In the 1980s, the Near North Side’s Cabrini-Green Homes, a public housing project that was once synonymous with “urban blight,” became home to Free Street Theater, a company with a mission to challenge the persistent and violent segregation that divides the city. The ensemble moved into an abandoned funeral home adjacent to the Homes and worked with residents to help them tell their own stories. The critically acclaimed musical that resulted, Project! became one of Free Street’s defining moments; the show toured the country, and even made its way overseas to perform to sold-out London audiences.
Free Street has been at the forefront of radical theater in Chicago for over five decades. It was founded in 1969 with the mission of making art accessible—both financially and physically—by offering free or pay-what-you-can admission and bringing performances to Chicagoans in their own, often underserved neighborhoods.
You could then—and still can—find Free Street shows in public parks, plazas, and other nontraditional spaces. These diverse locales often mirror the multiracial, multigenerational make-up of the company itself. Prioritizing inclusion from its inception and making affordable live theater available outside of downtown has been a strategic way to challenge the racial and economic inequities that define and divide the city.
On February 17, Free Street hosted its annual anti-Valentine’s day fundraiser, “Radical Love,” at Columbia College Chicago’s Film Row Cinema in the South Loop. The event doubled as the world premiere of the documentary Free Street Theater: Fifty Years of Joy & Justice. Originally conceived as a way to connect the theater’s alumni across the years, the documentation of live performances resulted in a snapshot of the living, breathing ecosystem of artists that define Free Street in its fiftieth year. The documentarians stitched together raw moments with intimate interviews to capture a comprehensive history of each era of the company’s growth.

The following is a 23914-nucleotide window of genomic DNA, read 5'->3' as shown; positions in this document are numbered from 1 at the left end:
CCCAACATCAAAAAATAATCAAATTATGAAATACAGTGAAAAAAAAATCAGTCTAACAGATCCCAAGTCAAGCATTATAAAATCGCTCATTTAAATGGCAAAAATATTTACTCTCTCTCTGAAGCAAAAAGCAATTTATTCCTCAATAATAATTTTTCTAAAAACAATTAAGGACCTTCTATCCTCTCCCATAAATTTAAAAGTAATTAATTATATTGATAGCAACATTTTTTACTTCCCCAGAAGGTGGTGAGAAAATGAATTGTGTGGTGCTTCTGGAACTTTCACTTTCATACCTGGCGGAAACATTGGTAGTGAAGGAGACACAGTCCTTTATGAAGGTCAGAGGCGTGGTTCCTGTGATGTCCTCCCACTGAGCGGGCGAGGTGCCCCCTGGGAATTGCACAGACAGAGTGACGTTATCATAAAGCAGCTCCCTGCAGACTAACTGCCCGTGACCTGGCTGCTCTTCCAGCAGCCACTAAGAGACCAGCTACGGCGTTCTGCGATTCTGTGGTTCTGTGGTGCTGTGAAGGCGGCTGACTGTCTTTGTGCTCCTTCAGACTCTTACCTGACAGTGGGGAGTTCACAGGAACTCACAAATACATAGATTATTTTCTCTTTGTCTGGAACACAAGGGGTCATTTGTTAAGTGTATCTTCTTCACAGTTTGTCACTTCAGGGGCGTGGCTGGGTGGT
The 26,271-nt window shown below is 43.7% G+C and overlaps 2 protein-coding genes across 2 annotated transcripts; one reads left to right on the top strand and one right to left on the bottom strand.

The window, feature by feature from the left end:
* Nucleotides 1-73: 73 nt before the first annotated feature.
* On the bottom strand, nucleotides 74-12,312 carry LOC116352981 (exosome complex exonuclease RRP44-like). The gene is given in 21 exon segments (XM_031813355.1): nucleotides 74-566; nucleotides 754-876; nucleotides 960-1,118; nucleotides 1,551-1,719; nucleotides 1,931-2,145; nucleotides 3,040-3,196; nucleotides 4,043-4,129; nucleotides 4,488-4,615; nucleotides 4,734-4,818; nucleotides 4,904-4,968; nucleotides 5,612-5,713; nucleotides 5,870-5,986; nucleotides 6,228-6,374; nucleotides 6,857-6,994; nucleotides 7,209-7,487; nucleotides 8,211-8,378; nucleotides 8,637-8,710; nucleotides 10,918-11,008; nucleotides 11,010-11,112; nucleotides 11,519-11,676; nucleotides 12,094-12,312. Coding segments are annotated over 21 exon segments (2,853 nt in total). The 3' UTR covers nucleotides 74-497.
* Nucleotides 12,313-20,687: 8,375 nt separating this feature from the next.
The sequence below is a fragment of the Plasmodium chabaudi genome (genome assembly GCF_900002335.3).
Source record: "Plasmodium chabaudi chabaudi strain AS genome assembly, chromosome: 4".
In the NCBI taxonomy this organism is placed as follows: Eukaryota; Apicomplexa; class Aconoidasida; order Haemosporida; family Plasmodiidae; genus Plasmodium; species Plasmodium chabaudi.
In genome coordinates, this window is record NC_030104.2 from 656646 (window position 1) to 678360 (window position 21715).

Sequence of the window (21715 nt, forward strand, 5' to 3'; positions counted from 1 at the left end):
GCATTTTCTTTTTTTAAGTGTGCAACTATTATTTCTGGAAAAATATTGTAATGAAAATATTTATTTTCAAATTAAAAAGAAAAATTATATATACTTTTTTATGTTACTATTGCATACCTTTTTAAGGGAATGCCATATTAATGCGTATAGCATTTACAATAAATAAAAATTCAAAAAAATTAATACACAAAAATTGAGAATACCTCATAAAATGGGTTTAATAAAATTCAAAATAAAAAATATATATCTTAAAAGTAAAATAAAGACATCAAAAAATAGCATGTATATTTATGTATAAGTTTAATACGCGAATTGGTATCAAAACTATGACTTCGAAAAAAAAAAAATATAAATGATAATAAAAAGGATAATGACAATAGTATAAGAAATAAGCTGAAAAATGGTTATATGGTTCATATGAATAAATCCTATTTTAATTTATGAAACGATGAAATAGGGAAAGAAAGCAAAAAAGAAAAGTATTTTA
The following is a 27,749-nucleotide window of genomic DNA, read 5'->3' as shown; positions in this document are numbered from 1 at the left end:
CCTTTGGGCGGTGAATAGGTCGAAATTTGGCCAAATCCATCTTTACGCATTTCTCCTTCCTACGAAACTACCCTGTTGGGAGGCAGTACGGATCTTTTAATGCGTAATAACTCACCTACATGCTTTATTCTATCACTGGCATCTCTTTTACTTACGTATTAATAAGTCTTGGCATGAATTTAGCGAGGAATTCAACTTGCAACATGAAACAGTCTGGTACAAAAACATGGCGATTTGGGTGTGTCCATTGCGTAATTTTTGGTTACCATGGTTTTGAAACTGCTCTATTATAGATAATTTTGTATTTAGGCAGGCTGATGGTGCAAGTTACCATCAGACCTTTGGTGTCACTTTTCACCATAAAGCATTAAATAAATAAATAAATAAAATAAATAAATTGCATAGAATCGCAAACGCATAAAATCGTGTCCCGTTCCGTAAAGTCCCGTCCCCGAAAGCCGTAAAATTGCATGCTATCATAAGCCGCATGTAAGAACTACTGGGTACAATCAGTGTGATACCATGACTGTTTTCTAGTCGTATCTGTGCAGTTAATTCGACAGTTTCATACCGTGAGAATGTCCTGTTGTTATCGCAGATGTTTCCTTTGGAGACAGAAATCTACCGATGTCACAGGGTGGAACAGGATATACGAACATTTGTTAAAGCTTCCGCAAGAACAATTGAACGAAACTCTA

The centerpiece of the film is “50 in 50! A City Wide Celebration,” a daylong event held in the summer of 2019 that featured free fifteen- to twenty-minute performances in each of Chicago’s fifty wards. This massive and symbolic undertaking was the company’s way of making sure that no corner of the city is forgotten—but Free Street is invested in doing more than simply showing up.
Free Street’s work is predicated on the idea that live theater has transformative and healing potential, and that engaging audiences through the arts can also open the door to education on matters like harm reduction, community care, disability justice, and prison abolition to name a few.
In an op-ed published in the Reader, Free Street artistic director Coya Paz recently wrote, “Isn’t this the promise of the arts—that we can create new worlds, new relationships, new ways of understanding each other?” This kind of alchemy is theater’s most powerful tool. “There are not a lot of opportunities to come together in joyfully and complicated ways,” Paz said in an interview with the Weekly. “In the digital era, this opportunity to come together live is crucial.”